Five federal employees were charged in August with theft and fraud for falsifying documents to qualify their children for free lunch at Prince George’s County, Md., public schools. The alleged fraudsters — all employees of the Government Accountability Office — were discovered after an audit into the National School Lunch Program by the very federal agency for which they work.
Tagged: school lunch
As Congress considers changes to the Healthy, Hunger-Free Kids Act (HHFKA), one little-known section of the law is expected to sharply increase the number of students receiving free lunch (and breakfast) over the next several years. This includes taxpayer-funded meals for students who would not have previously qualified under the old rules.
In today’s edition of The Heartland Daily Podcast, Julie Kelly, a food writer in Orland Park, Ill., joins managing editor Kenneth Artz to talk about the state of the Healthy, Hunger-Free Kids Act of 2010, the well-intentioned signature policy of First Lady, Michelle Obama.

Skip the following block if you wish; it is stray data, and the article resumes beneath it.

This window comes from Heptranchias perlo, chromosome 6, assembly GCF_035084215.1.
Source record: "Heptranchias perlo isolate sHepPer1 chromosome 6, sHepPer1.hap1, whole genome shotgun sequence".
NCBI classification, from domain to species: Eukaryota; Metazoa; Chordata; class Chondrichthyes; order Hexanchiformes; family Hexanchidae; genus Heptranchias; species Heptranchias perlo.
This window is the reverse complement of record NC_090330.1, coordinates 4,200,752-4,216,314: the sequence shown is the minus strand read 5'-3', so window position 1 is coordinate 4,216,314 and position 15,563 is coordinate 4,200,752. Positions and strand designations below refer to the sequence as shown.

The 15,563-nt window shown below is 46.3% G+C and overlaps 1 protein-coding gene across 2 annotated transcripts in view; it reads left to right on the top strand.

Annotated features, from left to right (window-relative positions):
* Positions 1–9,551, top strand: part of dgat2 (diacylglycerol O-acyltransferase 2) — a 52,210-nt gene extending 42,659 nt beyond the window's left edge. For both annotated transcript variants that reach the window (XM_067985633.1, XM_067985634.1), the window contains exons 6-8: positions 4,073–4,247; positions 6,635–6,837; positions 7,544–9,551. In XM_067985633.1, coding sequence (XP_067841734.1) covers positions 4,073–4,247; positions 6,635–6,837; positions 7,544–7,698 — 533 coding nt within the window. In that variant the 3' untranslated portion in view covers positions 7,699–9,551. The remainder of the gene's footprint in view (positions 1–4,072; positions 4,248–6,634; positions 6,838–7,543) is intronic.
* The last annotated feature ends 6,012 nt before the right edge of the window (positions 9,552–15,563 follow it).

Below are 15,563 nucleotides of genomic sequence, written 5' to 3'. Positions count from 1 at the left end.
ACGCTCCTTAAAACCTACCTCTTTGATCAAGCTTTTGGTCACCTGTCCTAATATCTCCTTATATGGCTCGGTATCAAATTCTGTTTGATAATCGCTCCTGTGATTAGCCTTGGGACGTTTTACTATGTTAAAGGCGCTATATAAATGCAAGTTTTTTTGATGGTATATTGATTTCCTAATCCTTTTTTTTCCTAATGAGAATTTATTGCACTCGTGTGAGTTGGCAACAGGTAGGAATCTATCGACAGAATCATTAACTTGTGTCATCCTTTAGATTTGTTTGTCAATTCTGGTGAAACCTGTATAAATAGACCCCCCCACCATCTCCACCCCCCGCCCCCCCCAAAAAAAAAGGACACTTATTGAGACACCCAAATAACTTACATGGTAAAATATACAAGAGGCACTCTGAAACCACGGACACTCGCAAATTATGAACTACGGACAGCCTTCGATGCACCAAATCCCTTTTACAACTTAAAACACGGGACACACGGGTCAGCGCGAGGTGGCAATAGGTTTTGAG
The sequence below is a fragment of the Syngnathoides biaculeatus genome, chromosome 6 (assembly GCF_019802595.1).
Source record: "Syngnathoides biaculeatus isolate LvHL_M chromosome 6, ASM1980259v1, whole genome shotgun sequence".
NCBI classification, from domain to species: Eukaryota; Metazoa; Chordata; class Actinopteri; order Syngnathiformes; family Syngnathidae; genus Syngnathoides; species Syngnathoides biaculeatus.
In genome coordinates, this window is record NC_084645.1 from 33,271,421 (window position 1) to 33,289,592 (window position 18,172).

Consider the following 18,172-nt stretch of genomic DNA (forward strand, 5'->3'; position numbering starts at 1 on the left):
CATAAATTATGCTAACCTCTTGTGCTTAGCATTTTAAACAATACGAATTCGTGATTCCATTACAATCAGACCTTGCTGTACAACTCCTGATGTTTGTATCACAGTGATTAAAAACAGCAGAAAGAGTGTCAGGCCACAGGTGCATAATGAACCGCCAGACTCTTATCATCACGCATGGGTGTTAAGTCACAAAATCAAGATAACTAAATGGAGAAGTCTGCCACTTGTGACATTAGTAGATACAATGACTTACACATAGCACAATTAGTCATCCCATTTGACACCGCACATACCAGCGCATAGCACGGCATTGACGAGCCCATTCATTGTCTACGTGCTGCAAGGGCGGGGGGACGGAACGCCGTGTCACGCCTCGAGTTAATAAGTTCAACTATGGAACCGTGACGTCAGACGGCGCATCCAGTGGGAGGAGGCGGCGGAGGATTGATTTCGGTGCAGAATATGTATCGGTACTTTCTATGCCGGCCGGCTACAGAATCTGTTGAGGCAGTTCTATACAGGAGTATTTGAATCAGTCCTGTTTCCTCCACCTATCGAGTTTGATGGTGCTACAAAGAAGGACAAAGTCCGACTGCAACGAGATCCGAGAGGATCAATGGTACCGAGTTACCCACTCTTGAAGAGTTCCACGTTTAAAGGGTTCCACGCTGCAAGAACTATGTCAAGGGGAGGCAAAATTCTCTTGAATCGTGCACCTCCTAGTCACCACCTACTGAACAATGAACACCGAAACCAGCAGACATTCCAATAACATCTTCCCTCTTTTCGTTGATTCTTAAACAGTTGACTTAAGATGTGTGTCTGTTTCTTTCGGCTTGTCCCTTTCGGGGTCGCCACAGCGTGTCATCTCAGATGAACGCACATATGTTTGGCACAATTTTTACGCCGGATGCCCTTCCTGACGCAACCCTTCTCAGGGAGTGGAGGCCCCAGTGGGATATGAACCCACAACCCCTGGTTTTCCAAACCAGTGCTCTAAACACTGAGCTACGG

People don’t form governments to tell them what to eat. Our government was formed to protect people’s inalienable rights to their lives, liberty and pursuit of happiness. When governments attempt to do more than that, they violate the rights they are supposed to protect—and invariably produce unintended consequence, usually the very opposite from what they intend.
States and school systems around the country have been reformatting cafeteria menus, partly pushed by Michelle Obama’s 2010 “Healthy, Hunger Free Kids Act,” which essentially has taxpayers triple-paying for the[…]
The story of a schoolteacher ripping away a 4-year-old girl’s carefully packed lunch from home–containing a turkey sandwich, banana, and snack bag of chips–to make the girl eat school-served chicken[…]
Public schools nationwide have started “to look at every single thing” that could ease widespread budget woes, says a National School Boards Association spokesman. In the spirit of Thanksgiving’s food[…]
“Drop that brownie, young lady! You’re in violation of Healthy, Hunger-Free Kids Act of 2010.” A bit of rhetorical hyperbole? Actually, that might not be too much of an exaggeration[…]